SCENE II.

Wales.

The Forest and Cave.

Enter Imogen, in Boys ClothesImog. I see, a man's life is a tedious one: I have tir'd myself; and for two nights together Have made the ground my bed. I should be sick, But that my resolution helps me.—Milford,

When from the mountain top Pisanio show'd' thee,

Thou wast within a ken::

Two beggars told me, ../ . ,.

I could not miss my way: Will poor folks lie,

That have afflictions on them; knowing 'tis

A punishment, or trial ? Yes :, no wonder,

When rich ones scarce tell true: f '->I'.

My dear lord!"

Thou art one o' the false ones: Now I think on thee,

My hunger's gone; but even before I was

At point to sink for food.—But what is this?

Tis some savage hold:

I were best not call: I dare not call: yet famine,

Ere clean it o'erthrow nature, makes it valiant.

Plenty, and peace, breeds cowards; hardness ever •

Of hardiness is mother.—Ho !—who's here?

If any thing that's civil, speak.

Ho !—No answer? then I'll enter.

Best draw my sword; and if mine enemy

But fear the sword like me, he'll scarcely look on't.

Such a foe, good Heavens! [She goes into the Cave

Enter Belarius, Gi/iderius, and Arviragus.

Bel. You, Polydore, have prov'd best woodman,
and
Are master of the feast: Cadwal, and I,
Will play the cook, and servant:
Come, our stomachs

Will make what's homely, savoury: Weariness
Can snore upon the flint, when restive sloth
Finds the down pillow hard.—Now, peace be here,
Poor house, that keep'st thyself!

[Goes towards the Cave.

Guid. I am throughly weary.

An. I am weak with toil, yet strong in appetite.

Guid. There's cold meat i'the cave; we'll browse on that, ( ..... > i

Whilst what we have kill'd be cook'd.

Bel. Stay; come not in:—
But that it eats our victuals, I should think
Here were a fairy.

Guid. What's the matter, sir ?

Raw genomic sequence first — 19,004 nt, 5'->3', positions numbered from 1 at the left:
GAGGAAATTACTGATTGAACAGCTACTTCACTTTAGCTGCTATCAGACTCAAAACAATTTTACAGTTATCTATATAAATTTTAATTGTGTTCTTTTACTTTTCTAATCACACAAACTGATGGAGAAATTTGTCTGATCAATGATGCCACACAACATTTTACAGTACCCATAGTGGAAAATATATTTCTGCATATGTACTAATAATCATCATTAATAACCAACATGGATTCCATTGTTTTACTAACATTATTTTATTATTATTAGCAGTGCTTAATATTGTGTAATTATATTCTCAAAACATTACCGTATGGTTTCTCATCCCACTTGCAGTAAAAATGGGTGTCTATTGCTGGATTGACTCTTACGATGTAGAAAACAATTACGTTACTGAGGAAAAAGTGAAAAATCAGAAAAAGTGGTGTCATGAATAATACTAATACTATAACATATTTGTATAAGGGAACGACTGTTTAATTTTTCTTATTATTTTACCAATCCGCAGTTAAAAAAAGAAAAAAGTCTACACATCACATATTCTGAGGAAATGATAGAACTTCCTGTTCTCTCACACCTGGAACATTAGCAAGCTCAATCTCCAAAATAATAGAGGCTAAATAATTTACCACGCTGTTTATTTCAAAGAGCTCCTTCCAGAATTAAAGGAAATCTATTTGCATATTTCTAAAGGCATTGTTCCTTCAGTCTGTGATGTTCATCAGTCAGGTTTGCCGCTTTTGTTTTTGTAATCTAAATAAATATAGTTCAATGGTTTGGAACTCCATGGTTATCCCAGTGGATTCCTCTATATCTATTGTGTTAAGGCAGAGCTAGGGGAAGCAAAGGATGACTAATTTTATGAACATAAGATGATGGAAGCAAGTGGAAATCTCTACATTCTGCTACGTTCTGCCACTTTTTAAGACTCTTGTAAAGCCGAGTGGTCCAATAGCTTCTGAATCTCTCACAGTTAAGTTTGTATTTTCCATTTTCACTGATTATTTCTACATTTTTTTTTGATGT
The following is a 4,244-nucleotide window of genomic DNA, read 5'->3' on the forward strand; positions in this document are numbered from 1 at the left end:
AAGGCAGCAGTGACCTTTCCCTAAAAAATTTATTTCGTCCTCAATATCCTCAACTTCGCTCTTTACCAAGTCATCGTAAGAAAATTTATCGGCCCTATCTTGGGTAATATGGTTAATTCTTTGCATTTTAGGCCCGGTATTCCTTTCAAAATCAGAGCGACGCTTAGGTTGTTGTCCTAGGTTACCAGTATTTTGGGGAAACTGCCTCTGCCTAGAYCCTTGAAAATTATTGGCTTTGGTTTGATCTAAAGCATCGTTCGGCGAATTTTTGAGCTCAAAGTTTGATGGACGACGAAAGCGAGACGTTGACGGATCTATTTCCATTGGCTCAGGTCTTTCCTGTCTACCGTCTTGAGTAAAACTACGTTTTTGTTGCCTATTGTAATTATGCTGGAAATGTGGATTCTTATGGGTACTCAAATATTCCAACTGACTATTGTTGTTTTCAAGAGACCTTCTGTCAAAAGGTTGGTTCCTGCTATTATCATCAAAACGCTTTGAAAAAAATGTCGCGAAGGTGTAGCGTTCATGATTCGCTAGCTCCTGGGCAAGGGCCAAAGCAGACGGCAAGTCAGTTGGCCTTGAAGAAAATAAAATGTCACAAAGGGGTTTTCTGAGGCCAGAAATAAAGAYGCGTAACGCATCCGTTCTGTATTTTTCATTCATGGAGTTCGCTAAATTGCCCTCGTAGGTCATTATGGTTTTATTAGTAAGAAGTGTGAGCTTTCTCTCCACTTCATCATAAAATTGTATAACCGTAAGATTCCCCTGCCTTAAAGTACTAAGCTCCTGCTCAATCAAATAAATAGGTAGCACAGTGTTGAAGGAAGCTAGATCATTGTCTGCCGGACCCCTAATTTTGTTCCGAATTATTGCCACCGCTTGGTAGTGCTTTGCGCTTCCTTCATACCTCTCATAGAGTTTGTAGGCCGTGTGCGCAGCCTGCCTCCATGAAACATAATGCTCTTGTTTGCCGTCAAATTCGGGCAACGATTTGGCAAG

Bel. By Jupiter, an angel! or, if not, i .

An earthly paragon !—Behold divineness
No elder than a boy! - „ i - 1 .

Enter Imogen.

Imog. Good masters, harm me not: Before I enter'd here, I call'd; and thought To have begg'd, or bought, what I have took: Good troth, ..j,... ..., ,,. , ,

I have stolen nought; nor would not, though I had

found i .

Gold strew'd o' the floor. Here's money for thy meat:
I would have left it on-the board, so soon
As I had made my meal; and parted
With prayers for the provider.

Arv. Money, youth >

Guid. All gold and silver rather turn to dirt!
As 'tis no better reckon'd, but of those
Who worship dirty gods.

Imog. I see, you are angry;
Know, if you kill me for my fault, I should
Have died, had I not made it.

Bel. Whither bound i

Imog, To Milford Haven, sir.

Bel. What is your name?

Imog. Fidele, sir: I have a kinsman, who
Is bound for Italy; he embark'd at Milford;
To whom being going, almost spent with hunger,
I am fallen in this offence.

Bel. 'Prithee, fair youth, . a 'u.. • ,. . Think us no churls; nor measure our good minds By this rude place we live in. Well encounter'd! Tis almost night: you shall have better cheer

G